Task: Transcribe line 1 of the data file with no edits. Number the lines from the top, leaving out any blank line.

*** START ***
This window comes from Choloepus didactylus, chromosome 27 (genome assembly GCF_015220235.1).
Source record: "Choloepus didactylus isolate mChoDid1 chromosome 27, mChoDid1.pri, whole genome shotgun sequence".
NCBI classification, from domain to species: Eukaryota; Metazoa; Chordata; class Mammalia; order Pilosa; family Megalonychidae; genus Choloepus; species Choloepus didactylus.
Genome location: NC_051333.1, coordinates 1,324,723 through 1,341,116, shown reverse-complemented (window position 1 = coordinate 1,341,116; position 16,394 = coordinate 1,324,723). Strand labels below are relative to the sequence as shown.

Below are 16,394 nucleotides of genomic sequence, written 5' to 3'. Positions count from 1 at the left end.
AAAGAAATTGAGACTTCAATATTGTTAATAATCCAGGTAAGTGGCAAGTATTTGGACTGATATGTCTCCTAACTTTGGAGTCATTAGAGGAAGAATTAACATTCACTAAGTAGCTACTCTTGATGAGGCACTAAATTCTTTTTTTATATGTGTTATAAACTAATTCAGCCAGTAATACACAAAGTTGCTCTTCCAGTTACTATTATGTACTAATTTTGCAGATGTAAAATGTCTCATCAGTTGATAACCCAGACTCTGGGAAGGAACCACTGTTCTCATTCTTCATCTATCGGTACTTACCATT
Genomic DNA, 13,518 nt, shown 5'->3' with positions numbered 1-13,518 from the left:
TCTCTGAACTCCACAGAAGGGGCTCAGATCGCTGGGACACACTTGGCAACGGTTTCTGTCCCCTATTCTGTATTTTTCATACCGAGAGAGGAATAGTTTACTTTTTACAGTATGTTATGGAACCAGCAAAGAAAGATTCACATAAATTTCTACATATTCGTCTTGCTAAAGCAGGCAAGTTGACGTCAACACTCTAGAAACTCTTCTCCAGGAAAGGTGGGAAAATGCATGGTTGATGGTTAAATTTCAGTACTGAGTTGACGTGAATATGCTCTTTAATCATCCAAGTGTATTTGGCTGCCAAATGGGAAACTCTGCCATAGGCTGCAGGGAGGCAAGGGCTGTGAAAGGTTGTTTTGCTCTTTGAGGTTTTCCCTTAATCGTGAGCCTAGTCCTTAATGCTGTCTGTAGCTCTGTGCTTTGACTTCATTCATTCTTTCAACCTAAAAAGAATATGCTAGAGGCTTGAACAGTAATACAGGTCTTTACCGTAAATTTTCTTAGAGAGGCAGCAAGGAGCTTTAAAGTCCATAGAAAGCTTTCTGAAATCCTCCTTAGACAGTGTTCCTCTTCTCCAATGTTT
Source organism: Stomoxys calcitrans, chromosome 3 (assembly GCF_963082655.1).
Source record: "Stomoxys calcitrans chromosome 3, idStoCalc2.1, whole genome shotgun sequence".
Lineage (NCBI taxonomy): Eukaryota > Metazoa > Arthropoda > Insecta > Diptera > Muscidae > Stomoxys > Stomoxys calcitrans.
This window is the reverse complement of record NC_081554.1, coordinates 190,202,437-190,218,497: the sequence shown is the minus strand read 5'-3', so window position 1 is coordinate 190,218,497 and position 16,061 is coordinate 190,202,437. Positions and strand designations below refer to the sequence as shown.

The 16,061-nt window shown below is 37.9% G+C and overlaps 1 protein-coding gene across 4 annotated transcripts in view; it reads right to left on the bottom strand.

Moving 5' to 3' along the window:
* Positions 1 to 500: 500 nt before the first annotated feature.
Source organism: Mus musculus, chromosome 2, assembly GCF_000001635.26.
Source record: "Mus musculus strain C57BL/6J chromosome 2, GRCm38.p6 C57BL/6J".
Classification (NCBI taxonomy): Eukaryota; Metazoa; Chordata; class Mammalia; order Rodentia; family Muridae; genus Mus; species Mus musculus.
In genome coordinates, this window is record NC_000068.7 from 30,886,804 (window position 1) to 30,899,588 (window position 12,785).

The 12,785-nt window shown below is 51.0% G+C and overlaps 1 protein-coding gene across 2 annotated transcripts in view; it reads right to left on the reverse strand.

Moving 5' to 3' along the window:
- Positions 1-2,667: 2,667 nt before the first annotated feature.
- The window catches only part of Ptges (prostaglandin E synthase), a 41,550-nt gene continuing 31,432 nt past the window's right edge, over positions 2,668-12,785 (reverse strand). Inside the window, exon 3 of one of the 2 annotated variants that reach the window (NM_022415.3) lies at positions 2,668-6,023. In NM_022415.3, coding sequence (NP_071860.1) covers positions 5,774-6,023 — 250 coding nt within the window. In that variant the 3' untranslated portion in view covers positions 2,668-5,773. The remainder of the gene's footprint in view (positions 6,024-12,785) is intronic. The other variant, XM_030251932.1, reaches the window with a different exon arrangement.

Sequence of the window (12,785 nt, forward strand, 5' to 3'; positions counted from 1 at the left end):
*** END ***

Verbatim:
This window comes from Choloepus didactylus, chromosome 27 (genome assembly GCF_015220235.1).